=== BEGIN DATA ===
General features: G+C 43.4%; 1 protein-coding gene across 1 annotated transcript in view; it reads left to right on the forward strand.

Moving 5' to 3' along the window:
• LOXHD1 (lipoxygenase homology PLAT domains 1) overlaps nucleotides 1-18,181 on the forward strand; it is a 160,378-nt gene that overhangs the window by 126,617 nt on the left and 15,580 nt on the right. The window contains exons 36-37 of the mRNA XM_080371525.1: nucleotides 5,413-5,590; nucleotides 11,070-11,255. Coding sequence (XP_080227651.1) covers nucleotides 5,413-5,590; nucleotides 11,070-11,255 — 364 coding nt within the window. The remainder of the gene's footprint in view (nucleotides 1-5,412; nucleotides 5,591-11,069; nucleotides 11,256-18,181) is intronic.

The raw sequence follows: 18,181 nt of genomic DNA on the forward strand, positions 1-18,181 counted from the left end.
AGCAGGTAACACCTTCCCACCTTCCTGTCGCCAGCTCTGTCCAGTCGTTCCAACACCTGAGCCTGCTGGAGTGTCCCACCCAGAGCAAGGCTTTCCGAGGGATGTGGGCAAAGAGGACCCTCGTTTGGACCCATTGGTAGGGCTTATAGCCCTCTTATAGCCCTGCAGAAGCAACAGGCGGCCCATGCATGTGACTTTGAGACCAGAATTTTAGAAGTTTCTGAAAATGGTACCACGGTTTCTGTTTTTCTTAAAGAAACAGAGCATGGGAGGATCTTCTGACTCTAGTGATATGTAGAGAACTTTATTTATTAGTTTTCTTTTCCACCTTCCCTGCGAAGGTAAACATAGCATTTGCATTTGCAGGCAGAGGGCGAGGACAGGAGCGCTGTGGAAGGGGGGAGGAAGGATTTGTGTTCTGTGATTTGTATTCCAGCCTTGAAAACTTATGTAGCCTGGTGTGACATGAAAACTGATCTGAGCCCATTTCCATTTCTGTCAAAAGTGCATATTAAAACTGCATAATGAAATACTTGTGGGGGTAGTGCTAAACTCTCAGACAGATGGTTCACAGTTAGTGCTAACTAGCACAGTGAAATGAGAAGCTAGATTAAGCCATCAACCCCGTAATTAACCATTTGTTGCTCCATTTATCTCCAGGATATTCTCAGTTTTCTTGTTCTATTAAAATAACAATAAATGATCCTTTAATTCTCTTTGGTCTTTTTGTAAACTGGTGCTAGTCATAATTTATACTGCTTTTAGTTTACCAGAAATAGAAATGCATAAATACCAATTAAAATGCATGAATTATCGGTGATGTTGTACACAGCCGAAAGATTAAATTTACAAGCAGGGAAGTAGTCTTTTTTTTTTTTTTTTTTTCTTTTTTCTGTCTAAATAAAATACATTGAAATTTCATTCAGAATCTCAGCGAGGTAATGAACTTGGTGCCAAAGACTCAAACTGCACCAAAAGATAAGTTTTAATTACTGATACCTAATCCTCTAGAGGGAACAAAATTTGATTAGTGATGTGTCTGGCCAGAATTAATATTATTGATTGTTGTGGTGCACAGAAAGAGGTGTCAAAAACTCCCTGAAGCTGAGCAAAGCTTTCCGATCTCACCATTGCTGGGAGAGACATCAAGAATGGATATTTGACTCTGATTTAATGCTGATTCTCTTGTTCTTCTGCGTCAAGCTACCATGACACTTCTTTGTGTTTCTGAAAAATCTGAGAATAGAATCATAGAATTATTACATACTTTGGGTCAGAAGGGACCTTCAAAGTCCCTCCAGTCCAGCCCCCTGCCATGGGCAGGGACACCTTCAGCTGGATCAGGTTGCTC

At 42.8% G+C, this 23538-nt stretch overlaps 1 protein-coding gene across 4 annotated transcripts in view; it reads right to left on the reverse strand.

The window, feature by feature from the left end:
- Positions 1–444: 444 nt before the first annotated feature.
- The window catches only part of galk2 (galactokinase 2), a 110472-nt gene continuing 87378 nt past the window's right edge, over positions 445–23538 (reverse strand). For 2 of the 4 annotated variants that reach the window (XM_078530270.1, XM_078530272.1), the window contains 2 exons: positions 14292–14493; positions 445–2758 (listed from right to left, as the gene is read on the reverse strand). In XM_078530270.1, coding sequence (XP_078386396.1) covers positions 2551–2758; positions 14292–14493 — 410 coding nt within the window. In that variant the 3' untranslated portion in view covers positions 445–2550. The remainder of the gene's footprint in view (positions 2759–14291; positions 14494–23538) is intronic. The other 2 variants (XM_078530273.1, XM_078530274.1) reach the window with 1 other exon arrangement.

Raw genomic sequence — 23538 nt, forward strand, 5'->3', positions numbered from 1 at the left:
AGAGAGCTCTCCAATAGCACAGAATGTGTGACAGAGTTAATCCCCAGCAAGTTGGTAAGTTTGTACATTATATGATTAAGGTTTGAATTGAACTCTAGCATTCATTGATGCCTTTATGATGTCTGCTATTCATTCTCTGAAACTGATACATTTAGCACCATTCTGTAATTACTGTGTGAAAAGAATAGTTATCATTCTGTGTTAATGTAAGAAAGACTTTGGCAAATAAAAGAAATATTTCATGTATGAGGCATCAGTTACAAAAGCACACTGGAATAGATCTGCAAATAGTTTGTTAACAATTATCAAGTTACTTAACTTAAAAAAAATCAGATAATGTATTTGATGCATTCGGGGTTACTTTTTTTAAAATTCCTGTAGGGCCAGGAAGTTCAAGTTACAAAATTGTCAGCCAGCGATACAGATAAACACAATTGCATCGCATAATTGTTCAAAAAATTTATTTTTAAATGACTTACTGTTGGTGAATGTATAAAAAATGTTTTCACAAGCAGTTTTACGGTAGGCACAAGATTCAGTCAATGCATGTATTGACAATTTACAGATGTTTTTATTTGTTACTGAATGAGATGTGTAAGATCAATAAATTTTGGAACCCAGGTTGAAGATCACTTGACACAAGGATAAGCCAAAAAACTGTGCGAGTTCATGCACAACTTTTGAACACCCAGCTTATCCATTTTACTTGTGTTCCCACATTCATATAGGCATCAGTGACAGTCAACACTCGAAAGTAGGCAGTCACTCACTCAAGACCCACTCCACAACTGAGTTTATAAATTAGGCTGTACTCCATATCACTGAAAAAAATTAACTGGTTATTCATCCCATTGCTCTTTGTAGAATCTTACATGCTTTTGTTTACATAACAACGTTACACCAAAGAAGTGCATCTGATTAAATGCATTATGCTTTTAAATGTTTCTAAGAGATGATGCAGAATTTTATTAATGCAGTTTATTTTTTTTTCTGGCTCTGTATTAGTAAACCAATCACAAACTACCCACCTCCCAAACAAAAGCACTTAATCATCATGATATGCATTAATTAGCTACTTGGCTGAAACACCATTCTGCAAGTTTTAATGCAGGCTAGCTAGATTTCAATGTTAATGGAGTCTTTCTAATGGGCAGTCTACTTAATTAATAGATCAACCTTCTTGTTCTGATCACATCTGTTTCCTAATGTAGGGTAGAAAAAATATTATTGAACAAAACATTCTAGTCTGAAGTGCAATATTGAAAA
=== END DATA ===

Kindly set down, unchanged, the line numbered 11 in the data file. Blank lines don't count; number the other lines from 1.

AGAGAGCTCTCCAATAGCACAGAATGTGTGACAGAGTTAATCCCCAGCAAGTTGGTAAGTTTGTACATTATATGATTAAGGTTTGAATTGAACTCTAGCATTCATTGATGCCTTTATGATGTCTGCTATTCATTCTCTGAAACTGATACATTTAGCACCATTCTGTAATTACTGTGTGAAAAGAATAGTTATCATTCTGTGTTAATGTAAGAAAGACTTTGGCAAATAAAAGAAATATTTCATGTATGAGGCATCAGTTACAAAAGCACACTGGAATAGATCTGCAAATAGTTTGTTAACAATTATCAAGTTACTTAACTTAAAAAAAATCAGATAATGTATTTGATGCATTCGGGGTTACTTTTTTTAAAATTCCTGTAGGGCCAGGAAGTTCAAGTTACAAAATTGTCAGCCAGCGATACAGATAAACACAATTGCATCGCATAATTGTTCAAAAAATTTATTTTTAAATGACTTACTGTTGGTGAATGTATAAAAAATGTTTTCACAAGCAGTTTTACGGTAGGCACAAGATTCAGTCAATGCATGTATTGACAATTTACAGATGTTTTTATTTGTTACTGAATGAGATGTGTAAGATCAATAAATTTTGGAACCCAGGTTGAAGATCACTTGACACAAGGATAAGCCAAAAAACTGTGCGAGTTCATGCACAACTTTTGAACACCCAGCTTATCCATTTTACTTGTGTTCCCACATTCATATAGGCATCAGTGACAGTCAACACTCGAAAGTAGGCAGTCACTCACTCAAGACCCACTCCACAACTGAGTTTATAAATTAGGCTGTACTCCATATCACTGAAAAAAATTAACTGGTTATTCATCCCATTGCTCTTTGTAGAATCTTACATGCTTTTGTTTACATAACAACGTTACACCAAAGAAGTGCATCTGATTAAATGCATTATGCTTTTAAATGTTTCTAAGAGATGATGCAGAATTTTATTAATGCAGTTTATTTTTTTTTCTGGCTCTGTATTAGTAAACCAATCACAAACTACCCACCTCCCAAACAAAAGCACTTAATCATCATGATATGCATTAATTAGCTACTTGGCTGAAACACCATTCTGCAAGTTTTAATGCAGGCTAGCTAGATTTCAATGTTAATGGAGTCTTTCTAATGGGCAGTCTACTTAATTAATAGATCAACCTTCTTGTTCTGATCACATCTGTTTCCTAATGTAGGGTAGAAAAAATATTATTGAACAAAACATTCTAGTCTGAAGTGCAATATTGAAAA